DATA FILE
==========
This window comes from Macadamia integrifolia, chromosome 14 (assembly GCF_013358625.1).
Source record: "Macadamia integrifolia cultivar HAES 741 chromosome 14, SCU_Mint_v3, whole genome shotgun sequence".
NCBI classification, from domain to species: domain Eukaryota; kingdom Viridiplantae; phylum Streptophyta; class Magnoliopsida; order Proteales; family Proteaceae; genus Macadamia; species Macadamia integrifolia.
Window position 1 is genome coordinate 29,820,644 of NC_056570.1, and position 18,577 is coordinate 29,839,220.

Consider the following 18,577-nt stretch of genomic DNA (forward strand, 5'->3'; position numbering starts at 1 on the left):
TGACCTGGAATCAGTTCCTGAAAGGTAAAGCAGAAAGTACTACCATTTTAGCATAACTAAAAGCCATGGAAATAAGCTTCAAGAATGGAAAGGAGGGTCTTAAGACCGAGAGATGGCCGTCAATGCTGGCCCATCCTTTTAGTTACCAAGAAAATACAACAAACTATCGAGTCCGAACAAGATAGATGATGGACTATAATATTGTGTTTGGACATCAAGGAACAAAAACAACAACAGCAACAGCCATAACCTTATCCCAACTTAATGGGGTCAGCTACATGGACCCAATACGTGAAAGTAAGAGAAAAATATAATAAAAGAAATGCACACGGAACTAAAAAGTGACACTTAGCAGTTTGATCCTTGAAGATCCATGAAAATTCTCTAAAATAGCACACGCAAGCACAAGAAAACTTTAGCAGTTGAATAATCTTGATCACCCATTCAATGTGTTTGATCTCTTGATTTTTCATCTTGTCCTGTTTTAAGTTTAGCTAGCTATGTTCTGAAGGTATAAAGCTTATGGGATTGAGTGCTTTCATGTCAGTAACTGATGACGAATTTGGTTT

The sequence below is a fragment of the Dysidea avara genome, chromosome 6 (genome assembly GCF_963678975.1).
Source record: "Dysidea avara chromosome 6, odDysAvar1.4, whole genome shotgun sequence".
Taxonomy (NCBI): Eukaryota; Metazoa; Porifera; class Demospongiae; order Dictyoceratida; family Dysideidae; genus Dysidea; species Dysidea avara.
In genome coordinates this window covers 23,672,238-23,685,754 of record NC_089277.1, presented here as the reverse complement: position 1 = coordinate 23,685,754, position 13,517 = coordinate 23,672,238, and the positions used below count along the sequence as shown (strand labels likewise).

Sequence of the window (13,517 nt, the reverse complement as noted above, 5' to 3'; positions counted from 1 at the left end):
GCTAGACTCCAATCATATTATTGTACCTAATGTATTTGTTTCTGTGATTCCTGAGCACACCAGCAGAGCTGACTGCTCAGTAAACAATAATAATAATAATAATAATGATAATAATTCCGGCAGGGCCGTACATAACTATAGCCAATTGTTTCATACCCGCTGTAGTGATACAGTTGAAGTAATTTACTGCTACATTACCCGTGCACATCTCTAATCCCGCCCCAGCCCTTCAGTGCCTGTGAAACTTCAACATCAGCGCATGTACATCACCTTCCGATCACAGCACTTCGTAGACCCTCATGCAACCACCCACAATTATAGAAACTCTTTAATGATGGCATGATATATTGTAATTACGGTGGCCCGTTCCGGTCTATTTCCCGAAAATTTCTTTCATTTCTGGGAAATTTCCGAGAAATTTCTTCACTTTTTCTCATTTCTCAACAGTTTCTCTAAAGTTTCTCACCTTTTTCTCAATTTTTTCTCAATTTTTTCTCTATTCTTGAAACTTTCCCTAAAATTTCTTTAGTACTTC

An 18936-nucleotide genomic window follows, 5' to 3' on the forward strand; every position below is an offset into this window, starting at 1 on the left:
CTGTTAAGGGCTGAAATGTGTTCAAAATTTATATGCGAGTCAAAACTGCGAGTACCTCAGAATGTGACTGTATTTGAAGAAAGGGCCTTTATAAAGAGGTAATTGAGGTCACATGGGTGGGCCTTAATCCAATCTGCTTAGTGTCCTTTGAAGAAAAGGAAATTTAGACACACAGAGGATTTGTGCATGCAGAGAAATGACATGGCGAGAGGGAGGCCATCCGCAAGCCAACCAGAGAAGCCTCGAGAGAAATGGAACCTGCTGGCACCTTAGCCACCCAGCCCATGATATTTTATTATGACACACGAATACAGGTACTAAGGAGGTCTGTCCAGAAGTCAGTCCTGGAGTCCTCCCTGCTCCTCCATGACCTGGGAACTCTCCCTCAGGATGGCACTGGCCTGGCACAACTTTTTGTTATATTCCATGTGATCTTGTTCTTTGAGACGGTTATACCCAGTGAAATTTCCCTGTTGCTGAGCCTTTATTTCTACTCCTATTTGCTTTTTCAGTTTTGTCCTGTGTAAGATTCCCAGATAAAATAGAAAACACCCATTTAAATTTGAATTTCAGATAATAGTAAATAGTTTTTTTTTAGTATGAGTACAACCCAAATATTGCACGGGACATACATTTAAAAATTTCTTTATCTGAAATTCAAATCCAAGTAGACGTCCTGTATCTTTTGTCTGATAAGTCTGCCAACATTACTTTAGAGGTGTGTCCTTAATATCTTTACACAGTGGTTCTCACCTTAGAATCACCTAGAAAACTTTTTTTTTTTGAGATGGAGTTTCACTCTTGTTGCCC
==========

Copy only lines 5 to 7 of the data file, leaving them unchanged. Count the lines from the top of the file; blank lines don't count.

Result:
Consider the following 18,577-nt stretch of genomic DNA (forward strand, 5'->3'; position numbering starts at 1 on the left):
TGACCTGGAATCAGTTCCTGAAAGGTAAAGCAGAAAGTACTACCATTTTAGCATAACTAAAAGCCATGGAAATAAGCTTCAAGAATGGAAAGGAGGGTCTTAAGACCGAGAGATGGCCGTCAATGCTGGCCCATCCTTTTAGTTACCAAGAAAATACAACAAACTATCGAGTCCGAACAAGATAGATGATGGACTATAATATTGTGTTTGGACATCAAGGAACAAAAACAACAACAGCAACAGCCATAACCTTATCCCAACTTAATGGGGTCAGCTACATGGACCCAATACGTGAAAGTAAGAGAAAAATATAATAAAAGAAATGCACACGGAACTAAAAAGTGACACTTAGCAGTTTGATCCTTGAAGATCCATGAAAATTCTCTAAAATAGCACACGCAAGCACAAGAAAACTTTAGCAGTTGAATAATCTTGATCACCCATTCAATGTGTTTGATCTCTTGATTTTTCATCTTGTCCTGTTTTAAGTTTAGCTAGCTATGTTCTGAAGGTATAAAGCTTATGGGATTGAGTGCTTTCATGTCAGTAACTGATGACGAATTTGGTTT

The sequence below is a fragment of the Dysidea avara genome, chromosome 6 (genome assembly GCF_963678975.1).